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The Ultimate Guide To Master PTE Fill In The Blank (part 1)

JithinVarghese

11 Dec, 2019

Both type of fill in the blank exercises are not as easy as they appear.

These exercises impose the vocabulary and the phrasing, whereas some other tests allow you to employ formulas you are comfortable with, particularly in the Writing section.

It does not mean you need to worry but to improve the right 3 skills thanks to training and tips adapted to these evaluations.

First, let’s see what to expect for each format.

The exercise

In PTE’s Reading section, you have to take two kinds of Fill in the blanks. In both cases, you need to select the correct terms among different choices to display in virtual keyboard interfaces.

These interfaces are blanked words in the middle of sentences. You should expect 4 to 5 exercises of each type.

The first sort focuses on your reading skills. You have 8 possibilities to select from to fill in approximately 5 blanks. Hence, a few of the proposed responses are wrong and do not belong in the about 80-words text.

You need to pick and drag the right answer to the appropriate box. Indeed, you click and hold a word to drag and drop it where you estimate it fits. If you change your mind, just drag it back to where you took it from.

The second one tests your reading and writing abilities. You need to pick a word from a drop-down list with 4 options, so a sentence becomes correct. You repeat this process as many times as there are blanks in the around 300-word text. To change your answer, click on a different term in the list.

The Scoring

In both exercises, each right response in the appropriate blank gives you a point. The incorrect ones are worth nothing, but no minus 1 here.

The Imparted Time

You do not have any time limit imposed, except for the overall one for this entire section.

Once you get the hang of it, you should become able to spend not more than 5 minutes, and even less, per question.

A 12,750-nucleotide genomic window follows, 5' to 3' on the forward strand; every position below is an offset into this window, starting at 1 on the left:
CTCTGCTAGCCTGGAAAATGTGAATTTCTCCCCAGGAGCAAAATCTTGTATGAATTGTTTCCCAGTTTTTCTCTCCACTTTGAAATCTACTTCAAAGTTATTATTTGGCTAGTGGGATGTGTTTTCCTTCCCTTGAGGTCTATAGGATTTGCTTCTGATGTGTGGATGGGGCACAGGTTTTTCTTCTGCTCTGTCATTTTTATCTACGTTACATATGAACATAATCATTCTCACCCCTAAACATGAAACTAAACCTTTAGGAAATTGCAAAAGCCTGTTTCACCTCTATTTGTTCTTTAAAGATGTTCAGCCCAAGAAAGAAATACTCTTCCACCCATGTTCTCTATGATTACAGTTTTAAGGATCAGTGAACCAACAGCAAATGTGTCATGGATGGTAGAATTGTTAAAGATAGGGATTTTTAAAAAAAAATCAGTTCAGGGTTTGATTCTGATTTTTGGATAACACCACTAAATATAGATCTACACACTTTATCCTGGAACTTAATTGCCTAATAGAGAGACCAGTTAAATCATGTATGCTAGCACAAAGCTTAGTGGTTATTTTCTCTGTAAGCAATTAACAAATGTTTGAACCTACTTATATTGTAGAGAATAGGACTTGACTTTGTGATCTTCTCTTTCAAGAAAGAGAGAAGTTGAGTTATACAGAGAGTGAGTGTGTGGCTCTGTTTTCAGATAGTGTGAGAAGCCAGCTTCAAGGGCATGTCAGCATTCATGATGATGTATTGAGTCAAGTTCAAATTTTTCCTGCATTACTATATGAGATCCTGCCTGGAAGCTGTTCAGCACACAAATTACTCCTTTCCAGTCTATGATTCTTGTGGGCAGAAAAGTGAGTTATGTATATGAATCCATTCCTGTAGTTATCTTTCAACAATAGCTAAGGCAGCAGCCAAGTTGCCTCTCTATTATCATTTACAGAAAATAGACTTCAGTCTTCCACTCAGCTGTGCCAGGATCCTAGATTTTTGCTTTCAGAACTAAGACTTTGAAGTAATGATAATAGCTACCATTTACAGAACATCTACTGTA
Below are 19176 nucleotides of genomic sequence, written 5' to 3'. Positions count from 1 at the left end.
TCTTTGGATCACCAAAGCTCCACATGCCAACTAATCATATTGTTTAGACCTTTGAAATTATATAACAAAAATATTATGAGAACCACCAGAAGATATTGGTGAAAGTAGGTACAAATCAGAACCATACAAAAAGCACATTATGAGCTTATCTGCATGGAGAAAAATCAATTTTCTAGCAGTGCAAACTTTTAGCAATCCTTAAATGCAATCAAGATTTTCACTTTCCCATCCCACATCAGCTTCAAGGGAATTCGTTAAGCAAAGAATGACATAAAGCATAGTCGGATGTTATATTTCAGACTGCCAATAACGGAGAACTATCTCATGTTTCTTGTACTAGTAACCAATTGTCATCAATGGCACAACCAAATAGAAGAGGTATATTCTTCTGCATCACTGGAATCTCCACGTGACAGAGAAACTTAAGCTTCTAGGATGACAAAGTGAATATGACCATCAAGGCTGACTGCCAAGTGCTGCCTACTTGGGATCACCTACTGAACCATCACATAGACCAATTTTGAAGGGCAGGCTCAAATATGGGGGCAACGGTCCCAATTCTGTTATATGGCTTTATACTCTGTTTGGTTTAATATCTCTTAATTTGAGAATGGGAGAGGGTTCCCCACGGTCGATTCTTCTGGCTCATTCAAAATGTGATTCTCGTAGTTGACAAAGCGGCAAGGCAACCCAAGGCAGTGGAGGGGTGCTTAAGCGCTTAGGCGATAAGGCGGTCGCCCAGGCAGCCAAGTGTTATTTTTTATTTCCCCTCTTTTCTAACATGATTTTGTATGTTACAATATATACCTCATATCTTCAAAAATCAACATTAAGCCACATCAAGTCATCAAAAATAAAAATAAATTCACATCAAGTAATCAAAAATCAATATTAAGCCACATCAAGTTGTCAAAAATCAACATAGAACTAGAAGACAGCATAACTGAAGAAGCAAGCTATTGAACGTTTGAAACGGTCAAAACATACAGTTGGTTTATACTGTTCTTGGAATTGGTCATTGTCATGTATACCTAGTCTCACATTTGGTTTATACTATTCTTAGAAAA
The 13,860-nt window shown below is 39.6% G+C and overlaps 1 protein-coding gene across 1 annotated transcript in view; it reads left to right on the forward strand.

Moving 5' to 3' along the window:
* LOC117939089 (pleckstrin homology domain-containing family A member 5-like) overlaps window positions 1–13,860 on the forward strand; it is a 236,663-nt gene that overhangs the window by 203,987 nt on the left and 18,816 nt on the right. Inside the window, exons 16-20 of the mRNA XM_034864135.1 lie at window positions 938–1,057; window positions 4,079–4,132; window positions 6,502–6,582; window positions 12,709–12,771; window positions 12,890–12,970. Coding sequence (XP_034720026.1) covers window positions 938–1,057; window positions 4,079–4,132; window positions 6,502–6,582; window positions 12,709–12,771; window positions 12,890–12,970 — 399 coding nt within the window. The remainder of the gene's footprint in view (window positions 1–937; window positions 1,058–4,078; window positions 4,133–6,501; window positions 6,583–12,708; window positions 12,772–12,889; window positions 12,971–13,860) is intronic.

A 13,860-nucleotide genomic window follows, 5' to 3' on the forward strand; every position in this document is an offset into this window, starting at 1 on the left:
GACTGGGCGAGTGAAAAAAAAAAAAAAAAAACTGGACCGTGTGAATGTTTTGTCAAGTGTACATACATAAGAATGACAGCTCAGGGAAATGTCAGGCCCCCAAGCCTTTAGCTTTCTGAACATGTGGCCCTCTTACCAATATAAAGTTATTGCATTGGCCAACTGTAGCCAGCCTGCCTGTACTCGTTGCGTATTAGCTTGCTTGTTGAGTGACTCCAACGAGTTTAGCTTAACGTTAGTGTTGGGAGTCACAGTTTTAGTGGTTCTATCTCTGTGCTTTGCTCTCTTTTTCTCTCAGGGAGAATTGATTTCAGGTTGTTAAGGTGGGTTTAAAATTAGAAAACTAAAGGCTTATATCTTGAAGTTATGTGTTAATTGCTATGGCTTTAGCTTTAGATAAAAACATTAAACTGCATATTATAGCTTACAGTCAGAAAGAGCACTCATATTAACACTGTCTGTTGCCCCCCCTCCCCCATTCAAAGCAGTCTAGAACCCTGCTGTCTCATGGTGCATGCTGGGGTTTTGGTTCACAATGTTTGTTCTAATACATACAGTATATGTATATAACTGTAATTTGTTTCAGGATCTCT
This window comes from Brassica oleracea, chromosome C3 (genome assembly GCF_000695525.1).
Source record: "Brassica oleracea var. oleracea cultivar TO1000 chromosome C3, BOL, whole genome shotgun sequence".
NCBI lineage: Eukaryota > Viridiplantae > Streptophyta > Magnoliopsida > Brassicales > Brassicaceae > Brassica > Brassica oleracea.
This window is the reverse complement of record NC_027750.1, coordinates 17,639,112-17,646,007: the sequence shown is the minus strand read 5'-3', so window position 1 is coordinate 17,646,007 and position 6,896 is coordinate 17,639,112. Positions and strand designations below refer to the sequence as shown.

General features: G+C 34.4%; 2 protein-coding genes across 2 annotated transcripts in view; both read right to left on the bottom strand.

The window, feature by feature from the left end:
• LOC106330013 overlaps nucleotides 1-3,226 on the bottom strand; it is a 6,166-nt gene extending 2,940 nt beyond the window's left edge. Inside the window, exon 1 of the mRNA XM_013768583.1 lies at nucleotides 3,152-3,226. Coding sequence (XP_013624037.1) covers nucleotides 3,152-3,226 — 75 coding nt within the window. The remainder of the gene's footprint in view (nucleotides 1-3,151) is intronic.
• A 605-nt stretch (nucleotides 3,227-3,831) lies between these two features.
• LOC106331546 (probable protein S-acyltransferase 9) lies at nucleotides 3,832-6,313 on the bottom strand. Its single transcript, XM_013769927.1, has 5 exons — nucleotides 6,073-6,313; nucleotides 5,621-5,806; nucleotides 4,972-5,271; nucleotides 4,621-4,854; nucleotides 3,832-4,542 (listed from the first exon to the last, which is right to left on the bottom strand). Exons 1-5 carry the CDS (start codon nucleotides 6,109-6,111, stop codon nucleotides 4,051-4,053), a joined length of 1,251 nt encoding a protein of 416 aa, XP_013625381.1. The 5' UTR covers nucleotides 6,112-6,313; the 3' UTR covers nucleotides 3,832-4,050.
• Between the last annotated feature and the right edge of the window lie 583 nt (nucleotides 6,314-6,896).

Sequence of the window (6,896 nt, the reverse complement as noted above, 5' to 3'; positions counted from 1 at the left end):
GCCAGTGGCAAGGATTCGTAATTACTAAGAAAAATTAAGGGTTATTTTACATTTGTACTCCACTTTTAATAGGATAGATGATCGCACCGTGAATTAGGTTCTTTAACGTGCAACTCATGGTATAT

What Is Expected From You

Skill #1: Reading

Skill #2: Vocabulary

Skill #3: Appreciate a context with logic

The variety of subjects for these tests are limitless. So should be your vocabulary.

Always read with a pen and paper next to you to note down new terms during your daily reading sessions. Yes, every day, so that you improve your lexical and reading abilities to the necessary level.

Pick articles with a wide range of topics. This way you will get used not only to develop a better culture and knowledge of English, but also to adapt to different situations. This last one will enable you to understand the main issue without getting stuck on a specific word.

These skills are primordial to give your best during the PTE.

Indeed, you need to practise reading regularly, but you also need a method for your test day and to revise your vocabulary (link to our method).

I recommend here our article ???? How To Get 6 out of 6 In PTE Write Essay Vocabulary to improve your reading aptitudes.

The word choices you are confronted with are sometimes very close in their meaning, especially in the R/W test. You need to reach a high enough level of vocabulary usage and text understanding.

The Main Tip You Need

LOOK AT YOUR SURROUNDING TEXT

You can eliminate most of the wrong choices by noticing any information about the words to choose, such as:

  • plurals
  • the subject
  • the time
  • phrasal verbs
  • Prefix
  • suffix
  • collocation, i.e. nouns, adjectives..